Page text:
Let $A$ be a finite dimensional quiver algebra and $M$ a finite dimensional $A$-module. Assume we want to test whether $M$ is a periodic module, meaning that $\Omega^n(M) \cong M$ for some $n \geq 1$. The smallest such $n$ is then called the period of the module. Assume that $A$ has the property that a module is periodic iff it is bounded (meaning that the dimensions of $\Omega^k(M)$ have a finite bound). This condition was first investigated (I think) by Rainer Schulz, see https://www.sciencedirect.com/science/article/pii/0021869386902048 . I think this condition is for example satisfied for all group algebras and I think there are no known examples over finite fields where this is not true. It can be tested with the computer whether a given module has period at most $k$ when one enters $M$ and a number $k$ (for example using the GAP-package QPA). But there is the problem: In case $M$ is periodic, the program eventually stops but if $M$ is not periodic the computer cant say for sure and might calculate forever.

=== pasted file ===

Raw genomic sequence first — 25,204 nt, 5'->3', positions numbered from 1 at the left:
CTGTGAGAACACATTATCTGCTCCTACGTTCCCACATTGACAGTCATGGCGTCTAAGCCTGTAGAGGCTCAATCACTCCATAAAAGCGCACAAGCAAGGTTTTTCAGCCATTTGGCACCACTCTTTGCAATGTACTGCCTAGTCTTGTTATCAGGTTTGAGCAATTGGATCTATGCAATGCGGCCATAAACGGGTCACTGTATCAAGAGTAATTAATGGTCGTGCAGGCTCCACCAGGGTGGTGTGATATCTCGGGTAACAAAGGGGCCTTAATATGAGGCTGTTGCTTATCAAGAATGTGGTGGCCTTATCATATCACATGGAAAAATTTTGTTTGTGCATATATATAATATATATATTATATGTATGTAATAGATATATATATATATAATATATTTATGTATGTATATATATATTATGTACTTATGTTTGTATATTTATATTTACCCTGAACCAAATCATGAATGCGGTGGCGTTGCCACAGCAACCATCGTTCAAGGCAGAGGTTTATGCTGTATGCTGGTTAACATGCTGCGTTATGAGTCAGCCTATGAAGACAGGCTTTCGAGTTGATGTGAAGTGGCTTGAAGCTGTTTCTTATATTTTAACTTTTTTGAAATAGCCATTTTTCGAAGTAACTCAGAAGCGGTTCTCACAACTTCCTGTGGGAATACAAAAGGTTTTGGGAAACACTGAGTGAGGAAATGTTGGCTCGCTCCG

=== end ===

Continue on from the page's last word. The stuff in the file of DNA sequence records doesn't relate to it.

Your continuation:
This motivated the following questions:

Is there a useful "bound" s(A,M) that just depends on the vector space dimension of $A$ and $M$ such that $M$ is not periodic in case there exists a $k$ such that $\Omega^k(M)$ has dimension at least $s(A,M)$?

In case such a theoretical result would be available, testing whether a module is periodic would be a finite problem.

I have not much experience about that, but I would guess that $s(A,M)=2 dim(A) dim(M) +30$ might do?

  • 2
    $\begingroup$ Why would testing whether a module is periodic be a finite problem then? Are you working over finite fields? $\endgroup$ – Jabby Sep 29 '18 at 21:34
  • $\begingroup$ @Jabby You are right that there are evil algebras where this criterion does not work. I think over finite fields no such algebra is known. Thanks I added this to the question. $\endgroup$ – Mare Sep 29 '18 at 21:48
  • $\begingroup$ If $s$ is allowed to depend on the ground field $K$, there is a theoretical bound $s$ for finite fields $K$. That's just because for fixed dimensions $a, m$ there are up to isomorphism only finitely many $K$-algebras of dimension $a$ and for fixed $A$ there are up to isomorphism only finitely many $A$-modules of dimension $m$. --- So a criterion for usefulness of the bound $s$ in the case of finite fields might be, that $s$ doesn't depend on the ground field. $\endgroup$ – tj_ Oct 1 '18 at 8:36

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